In contrast, a piece with no bleed keeps all the printed elements a minimum of .125″ (3mm) away from the edge of the paper on all four sides. Nothing is printed to the finished edge of the paper.
Bleed vs. No Bleed
In the image above, the illustration on the left is printed with bleed before trimming. When trimmed, the finished piece will have color or graphic content extending to the finished, cut edge on all four sides. The illustration on the right shows a page designed without any bleed. When trimmed, the finished piece will have an unprinted border on all four sides.
What is a Trim Edge?
A sheet with bleed is larger than its finished size. The “trim edge” refers to each edge of the sheet after it has been cut to its finished size. Any printed elements that extend beyond the trim edge will be cut off in the process of reducing the paper to its finished size.
What is the Safety Zone?
To avoid being trimmed off, text and other important content must stay within a “safety zone” that is a minimum of .125″ (3mm) away from the trim edge. Any design elements that extend beyond the safety zone risk being cut off in the process of trimming the paper to its finished size. For example, the safety zone for an 8.5″ x 11″ letterhead would be .125″ smaller on each side, or 8.25″ x 10.75″. Safety zone is especially important when you are printing a bound book.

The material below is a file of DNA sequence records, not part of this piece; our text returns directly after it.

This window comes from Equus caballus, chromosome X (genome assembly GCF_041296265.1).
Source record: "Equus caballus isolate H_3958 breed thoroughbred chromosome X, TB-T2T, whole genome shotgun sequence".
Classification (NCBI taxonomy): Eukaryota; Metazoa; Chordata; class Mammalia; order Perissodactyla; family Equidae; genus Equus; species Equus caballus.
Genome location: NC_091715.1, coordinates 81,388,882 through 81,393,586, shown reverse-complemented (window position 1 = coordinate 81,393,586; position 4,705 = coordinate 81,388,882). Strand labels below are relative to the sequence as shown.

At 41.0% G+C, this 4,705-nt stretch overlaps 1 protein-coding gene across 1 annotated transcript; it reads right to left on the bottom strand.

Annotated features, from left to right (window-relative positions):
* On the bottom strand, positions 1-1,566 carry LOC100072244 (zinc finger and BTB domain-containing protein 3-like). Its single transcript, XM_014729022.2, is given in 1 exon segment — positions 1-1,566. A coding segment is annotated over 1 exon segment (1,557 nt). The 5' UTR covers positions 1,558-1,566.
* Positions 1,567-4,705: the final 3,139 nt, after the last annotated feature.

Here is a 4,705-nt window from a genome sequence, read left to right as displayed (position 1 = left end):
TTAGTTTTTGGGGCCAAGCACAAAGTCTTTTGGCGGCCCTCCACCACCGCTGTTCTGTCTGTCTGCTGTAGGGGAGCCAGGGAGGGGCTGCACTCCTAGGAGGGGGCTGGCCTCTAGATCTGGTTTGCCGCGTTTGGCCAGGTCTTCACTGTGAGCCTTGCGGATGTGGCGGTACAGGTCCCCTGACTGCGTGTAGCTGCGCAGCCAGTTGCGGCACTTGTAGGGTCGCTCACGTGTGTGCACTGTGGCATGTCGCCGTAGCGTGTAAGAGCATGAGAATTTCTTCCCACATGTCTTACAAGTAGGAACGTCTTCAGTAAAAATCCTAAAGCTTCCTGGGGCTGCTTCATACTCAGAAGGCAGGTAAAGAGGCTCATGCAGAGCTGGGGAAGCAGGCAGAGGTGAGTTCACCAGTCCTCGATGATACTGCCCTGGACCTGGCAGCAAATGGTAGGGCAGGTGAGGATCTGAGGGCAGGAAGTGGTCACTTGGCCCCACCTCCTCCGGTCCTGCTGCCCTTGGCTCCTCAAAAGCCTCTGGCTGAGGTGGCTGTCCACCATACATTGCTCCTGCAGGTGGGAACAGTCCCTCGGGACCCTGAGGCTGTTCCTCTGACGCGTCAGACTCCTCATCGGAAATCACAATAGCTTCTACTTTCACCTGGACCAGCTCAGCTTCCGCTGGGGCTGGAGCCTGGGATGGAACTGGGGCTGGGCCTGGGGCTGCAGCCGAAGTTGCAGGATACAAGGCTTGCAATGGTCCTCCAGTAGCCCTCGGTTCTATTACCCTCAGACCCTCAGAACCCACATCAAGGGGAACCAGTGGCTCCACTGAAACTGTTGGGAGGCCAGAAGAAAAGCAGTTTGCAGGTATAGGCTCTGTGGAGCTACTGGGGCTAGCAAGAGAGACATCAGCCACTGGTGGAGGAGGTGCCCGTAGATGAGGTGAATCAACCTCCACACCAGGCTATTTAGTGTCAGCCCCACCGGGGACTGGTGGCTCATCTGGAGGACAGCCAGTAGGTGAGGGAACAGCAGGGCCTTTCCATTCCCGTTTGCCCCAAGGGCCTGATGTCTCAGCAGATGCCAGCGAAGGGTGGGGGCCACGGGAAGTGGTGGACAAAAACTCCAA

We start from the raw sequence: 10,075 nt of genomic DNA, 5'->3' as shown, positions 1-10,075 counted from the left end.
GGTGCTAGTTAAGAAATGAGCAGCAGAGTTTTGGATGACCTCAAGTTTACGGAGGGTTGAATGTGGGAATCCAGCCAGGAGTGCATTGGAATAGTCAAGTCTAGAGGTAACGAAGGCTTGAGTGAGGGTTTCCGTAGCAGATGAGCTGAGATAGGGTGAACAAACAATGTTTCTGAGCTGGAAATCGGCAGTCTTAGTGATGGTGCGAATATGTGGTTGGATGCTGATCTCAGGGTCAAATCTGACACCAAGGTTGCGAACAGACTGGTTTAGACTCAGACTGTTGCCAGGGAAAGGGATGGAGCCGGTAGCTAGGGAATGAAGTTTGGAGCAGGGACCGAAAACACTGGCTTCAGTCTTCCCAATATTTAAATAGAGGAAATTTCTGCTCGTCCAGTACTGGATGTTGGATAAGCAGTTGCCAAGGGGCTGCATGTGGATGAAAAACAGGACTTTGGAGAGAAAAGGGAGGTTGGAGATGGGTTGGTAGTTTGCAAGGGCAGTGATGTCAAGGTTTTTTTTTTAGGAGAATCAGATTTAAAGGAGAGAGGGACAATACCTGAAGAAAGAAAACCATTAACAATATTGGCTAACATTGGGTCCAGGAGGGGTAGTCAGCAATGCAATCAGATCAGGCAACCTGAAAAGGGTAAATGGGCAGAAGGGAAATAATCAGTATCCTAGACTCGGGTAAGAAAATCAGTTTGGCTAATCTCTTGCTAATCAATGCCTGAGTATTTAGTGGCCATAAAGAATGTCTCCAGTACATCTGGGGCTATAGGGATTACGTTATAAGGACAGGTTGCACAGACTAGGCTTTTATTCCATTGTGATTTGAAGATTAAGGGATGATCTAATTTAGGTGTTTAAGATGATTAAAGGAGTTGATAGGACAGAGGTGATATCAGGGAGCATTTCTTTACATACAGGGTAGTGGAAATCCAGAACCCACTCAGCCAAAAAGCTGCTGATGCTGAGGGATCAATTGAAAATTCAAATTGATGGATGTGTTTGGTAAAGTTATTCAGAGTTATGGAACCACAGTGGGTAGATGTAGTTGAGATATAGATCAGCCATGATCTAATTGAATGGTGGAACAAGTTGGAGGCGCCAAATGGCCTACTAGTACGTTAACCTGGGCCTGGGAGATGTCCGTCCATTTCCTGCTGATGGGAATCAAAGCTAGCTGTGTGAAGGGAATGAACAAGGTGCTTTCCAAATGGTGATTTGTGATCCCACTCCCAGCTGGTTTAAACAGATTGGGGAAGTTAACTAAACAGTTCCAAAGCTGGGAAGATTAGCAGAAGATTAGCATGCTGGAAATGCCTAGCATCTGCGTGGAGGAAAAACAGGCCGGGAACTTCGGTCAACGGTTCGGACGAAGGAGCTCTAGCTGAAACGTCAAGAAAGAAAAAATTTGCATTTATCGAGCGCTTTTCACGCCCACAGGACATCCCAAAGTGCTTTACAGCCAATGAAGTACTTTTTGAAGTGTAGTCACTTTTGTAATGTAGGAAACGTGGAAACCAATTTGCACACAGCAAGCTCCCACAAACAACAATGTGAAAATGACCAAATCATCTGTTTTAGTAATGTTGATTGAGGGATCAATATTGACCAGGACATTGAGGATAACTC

Bleed Before and After Trimming.
The illustration on the left shows a document designed with bleed (finished size plus an extra .125″ (3mm) on each side). Because minor variations can occur when cutting the paper to its finished size, to avoid being trimmed off, text and other important matter must stay .125″ (3mm) away from the trim edge (the “safety zone”).
The illustration on the right shows the printed piece after trimming. Note the last “e” in “Example” has been cut in half because it extended past the safety zone and into the trimming area. Some of the artwork has been cut off for the same reason. Any elements that extend past the safety zone risk being lost in the process of trimming the paper to its finished size.
How Do I Create Bleed in my Design?
To create bleed in your design, add 0.25″ to the dimensions of your file, then simply make sure the background color, graphic or image you want to bleed extends off the final trim edge of the page by .125″ (3mm).
If you are creating your file in an application such as Photoshop, you must make your document height and width dimensions .25″ (6mm) larger than your final trim size. For example, if the finished size is 8.5″ x 11″ then make your document 8.75″ x11.25″. Position guides that are .125″ from each edge. For design purposes, these guides will represent where the paper (and any of your design elements) will be cut.
Position any background color, graphic, or image that you want to bleed so they extend past your guides, all the way to the outside edge of the document. Remember, the extra .125″ will be cut off after your piece is printed.
Our Team Is Ready to Serve Your Team
At DRSi, we understand how vital high-quality printing is to your marketing, growth, and brand awareness. With more than 30 years of experience, the DRSi team utilizes its industry-leading technology to create beautiful, professional signage and documentation for your business. Connect with us today to get your project started.